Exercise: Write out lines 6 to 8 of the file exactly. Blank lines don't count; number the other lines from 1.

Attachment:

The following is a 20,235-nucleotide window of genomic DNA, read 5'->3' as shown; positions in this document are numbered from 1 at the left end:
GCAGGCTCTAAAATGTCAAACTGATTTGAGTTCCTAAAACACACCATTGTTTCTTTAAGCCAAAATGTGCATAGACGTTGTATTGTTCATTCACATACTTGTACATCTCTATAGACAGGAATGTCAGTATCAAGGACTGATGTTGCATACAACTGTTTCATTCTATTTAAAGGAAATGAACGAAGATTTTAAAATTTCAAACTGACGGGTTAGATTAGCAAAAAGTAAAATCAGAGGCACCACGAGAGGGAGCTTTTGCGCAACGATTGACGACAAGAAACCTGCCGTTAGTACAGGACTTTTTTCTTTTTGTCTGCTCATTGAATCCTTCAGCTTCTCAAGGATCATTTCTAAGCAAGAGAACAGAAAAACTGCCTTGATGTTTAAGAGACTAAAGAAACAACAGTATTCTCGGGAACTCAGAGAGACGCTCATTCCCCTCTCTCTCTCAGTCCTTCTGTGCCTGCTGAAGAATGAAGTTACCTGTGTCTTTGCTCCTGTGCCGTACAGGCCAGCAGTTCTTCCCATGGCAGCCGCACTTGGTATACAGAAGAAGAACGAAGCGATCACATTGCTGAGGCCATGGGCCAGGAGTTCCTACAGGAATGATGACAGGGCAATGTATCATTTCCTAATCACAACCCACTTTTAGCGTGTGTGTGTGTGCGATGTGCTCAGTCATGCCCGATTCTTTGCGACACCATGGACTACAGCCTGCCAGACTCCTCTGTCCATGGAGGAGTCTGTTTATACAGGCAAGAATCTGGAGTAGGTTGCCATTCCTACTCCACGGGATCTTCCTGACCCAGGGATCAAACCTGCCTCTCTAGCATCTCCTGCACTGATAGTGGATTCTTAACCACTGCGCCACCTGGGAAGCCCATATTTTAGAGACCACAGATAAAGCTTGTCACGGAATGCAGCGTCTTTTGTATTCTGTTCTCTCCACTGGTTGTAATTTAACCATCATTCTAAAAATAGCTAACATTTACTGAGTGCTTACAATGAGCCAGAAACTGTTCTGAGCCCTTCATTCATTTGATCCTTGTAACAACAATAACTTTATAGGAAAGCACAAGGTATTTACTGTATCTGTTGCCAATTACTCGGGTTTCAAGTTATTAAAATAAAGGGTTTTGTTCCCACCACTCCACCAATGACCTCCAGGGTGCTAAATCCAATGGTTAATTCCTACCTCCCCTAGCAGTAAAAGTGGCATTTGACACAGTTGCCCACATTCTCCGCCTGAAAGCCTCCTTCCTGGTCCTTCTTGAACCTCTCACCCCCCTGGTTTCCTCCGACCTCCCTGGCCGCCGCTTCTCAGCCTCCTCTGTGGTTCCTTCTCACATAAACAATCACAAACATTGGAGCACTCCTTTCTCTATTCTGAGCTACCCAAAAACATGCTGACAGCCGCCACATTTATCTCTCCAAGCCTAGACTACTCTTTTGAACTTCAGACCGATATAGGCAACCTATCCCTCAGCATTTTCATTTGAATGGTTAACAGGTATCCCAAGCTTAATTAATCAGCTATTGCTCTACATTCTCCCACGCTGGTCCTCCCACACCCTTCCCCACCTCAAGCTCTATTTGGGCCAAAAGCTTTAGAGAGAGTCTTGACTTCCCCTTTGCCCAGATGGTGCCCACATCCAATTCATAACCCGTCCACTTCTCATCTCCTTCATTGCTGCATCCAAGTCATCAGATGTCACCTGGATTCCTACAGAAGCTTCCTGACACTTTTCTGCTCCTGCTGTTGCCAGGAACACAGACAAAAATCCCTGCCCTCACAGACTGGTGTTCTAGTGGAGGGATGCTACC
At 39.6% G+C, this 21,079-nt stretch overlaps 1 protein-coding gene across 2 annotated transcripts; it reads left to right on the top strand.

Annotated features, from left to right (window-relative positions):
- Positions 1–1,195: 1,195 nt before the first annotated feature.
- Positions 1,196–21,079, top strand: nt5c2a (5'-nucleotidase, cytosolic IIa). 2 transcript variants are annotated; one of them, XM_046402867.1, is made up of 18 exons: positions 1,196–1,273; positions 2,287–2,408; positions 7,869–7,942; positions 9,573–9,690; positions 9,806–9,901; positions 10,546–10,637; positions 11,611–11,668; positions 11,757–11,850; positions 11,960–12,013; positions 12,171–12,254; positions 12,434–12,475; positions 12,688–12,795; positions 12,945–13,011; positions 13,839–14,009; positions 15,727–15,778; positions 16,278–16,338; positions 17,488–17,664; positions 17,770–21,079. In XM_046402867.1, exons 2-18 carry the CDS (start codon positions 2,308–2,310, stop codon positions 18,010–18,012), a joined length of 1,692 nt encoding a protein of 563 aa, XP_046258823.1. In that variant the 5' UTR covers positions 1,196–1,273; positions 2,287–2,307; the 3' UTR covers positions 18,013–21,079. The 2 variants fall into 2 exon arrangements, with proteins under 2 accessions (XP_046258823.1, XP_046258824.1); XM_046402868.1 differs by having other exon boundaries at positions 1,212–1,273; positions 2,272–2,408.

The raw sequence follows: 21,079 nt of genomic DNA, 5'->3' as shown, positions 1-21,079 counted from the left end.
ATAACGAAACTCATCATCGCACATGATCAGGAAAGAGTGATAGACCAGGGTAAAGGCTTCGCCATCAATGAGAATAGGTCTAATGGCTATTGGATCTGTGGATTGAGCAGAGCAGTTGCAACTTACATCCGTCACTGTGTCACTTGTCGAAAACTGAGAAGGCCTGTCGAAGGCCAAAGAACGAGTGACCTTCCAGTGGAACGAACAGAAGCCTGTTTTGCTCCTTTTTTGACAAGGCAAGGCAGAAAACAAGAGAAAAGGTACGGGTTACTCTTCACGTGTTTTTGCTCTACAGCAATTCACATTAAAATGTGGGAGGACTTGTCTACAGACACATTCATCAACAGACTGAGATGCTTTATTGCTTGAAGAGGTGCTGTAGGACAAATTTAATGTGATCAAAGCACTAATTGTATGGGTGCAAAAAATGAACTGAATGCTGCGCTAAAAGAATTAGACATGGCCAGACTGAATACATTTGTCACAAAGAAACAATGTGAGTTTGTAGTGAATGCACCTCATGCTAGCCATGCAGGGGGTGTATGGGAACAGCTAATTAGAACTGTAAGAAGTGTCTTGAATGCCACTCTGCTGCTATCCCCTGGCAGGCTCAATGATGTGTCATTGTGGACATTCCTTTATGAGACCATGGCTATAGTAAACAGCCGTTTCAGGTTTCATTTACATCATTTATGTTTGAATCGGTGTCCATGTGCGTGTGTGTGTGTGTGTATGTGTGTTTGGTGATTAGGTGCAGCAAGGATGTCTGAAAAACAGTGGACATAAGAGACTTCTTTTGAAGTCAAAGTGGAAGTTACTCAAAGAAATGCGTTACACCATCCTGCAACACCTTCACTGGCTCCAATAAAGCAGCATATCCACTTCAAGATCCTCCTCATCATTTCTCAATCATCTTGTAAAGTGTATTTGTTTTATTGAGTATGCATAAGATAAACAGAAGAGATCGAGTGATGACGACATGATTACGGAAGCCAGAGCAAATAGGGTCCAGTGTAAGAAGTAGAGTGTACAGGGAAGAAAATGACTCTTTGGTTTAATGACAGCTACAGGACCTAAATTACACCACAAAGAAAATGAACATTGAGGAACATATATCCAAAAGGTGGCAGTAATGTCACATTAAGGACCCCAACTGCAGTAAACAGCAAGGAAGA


- Positions 1,196–21,079, top strand: nt5c2a (5'-nucleotidase, cytosolic IIa). 2 transcript variants are annotated; one of them, XM_046402867.1, is made up of 18 exons: positions 1,196–1,273; positions 2,287–2,408; positions 7,869–7,942; positions 9,573–9,690; positions 9,806–9,901; positions 10,546–10,637; positions 11,611–11,668; positions 11,757–11,850; positions 11,960–12,013; positions 12,171–12,254; positions 12,434–12,475; positions 12,688–12,795; positions 12,945–13,011; positions 13,839–14,009; positions 15,727–15,778; positions 16,278–16,338; positions 17,488–17,664; positions 17,770–21,079. In XM_046402867.1, exons 2-18 carry the CDS (start codon positions 2,308–2,310, stop codon positions 18,010–18,012), a joined length of 1,692 nt encoding a protein of 563 aa, XP_046258823.1. In that variant the 5' UTR covers positions 1,196–1,273; positions 2,287–2,307; the 3' UTR covers positions 18,013–21,079. The 2 variants fall into 2 exon arrangements, with proteins under 2 accessions (XP_046258823.1, XP_046258824.1); XM_046402868.1 differs by having other exon boundaries at positions 1,212–1,273; positions 2,272–2,408.

The raw sequence follows: 21,079 nt of genomic DNA, 5'->3' as shown, positions 1-21,079 counted from the left end.
ATAACGAAACTCATCATCGCACATGATCAGGAAAGAGTGATAGACCAGGGTAAAGGCTTCGCCATCAATGAGAATAGGTCTAATGGCTATTGGATCTGTGGATTGAGCAGAGCAGTTGCAACTTACATCCGTCACTGTGTCACTTGTCGAAAACTGAGAAGGCCTGTCGAAGGCCAAAGAACGAGTGACCTTCCAGTGGAACGAACAGAAGCCTGTTTTGCTCCTTTTTTGACAAGGCAAGGCAGAAAACAAGAGAAAAGGTACGGGTTACTCTTCACGTGTTTTTGCTCTACAGCAATTCACATTAAAATGTGGGAGGACTTGTCTACAGACACATTCATCAACAGACTGAGATGCTTTATTGCTTGAAGAGGTGCTGTAGGACAAATTTAATGTGATCAAAGCACTAATTGTATGGGTGCAAAAAATGAACTGAATGCTGCGCTAAAAGAATTAGACATGGCCAGACTGAATACATTTGTCACAAAGAAACAATGTGAGTTTGTAGTGAATGCACCTCATGCTAGCCATGCAGGGGGTGTATGGGAACAGCTAATTAGAACTGTAAGAAGTGTCTTGAATGCCACTCTGCTGCTATCCCCTGGCAGGCTCAATGATGTGTCATTGTGGACATTCCTTTATGAGACCATGGCTATAGTAAACAGCCGTTTCAGGTTTCATTTACATCATTTATGTTTGAATCGGTGTCCATGTGCGTGTGTGTGTGTGTGTATGTGTGTTTGGTGATTAGGTGCAGCAAGGATGTCTGAAAAACAGTGGACATAAGAGACTTCTTTTGAAGTCAAAGTGGAAGTTACTCAAAGAAATGCGTTACACCATCCTGCAACACCTTCACTGGCTCCAATAAAGCAGCATATCCACTTCAAGATCCTCCTCATCATTTCTCAATCATCTTGTAAAGTGTATTTGTTTTATTGAGTATGCATAAGATAAACAGAAGAGATCGAGTGATGACGACATGATTACGGAAGCCAGAGCAAATAGGGTCCAGTGTAAGAAGTAGAGTGTACAGGGAAGAAAATGACTCTTTGGTTTAATGACAGCTACAGGACCTAAATTACACCACAAAGAAAATGAACATTGAGGAACATATATCCAAAAGGTGGCAGTAATGTCACATTAAGGACCCCAACTGCAGTAAACAGCAAGGAAGA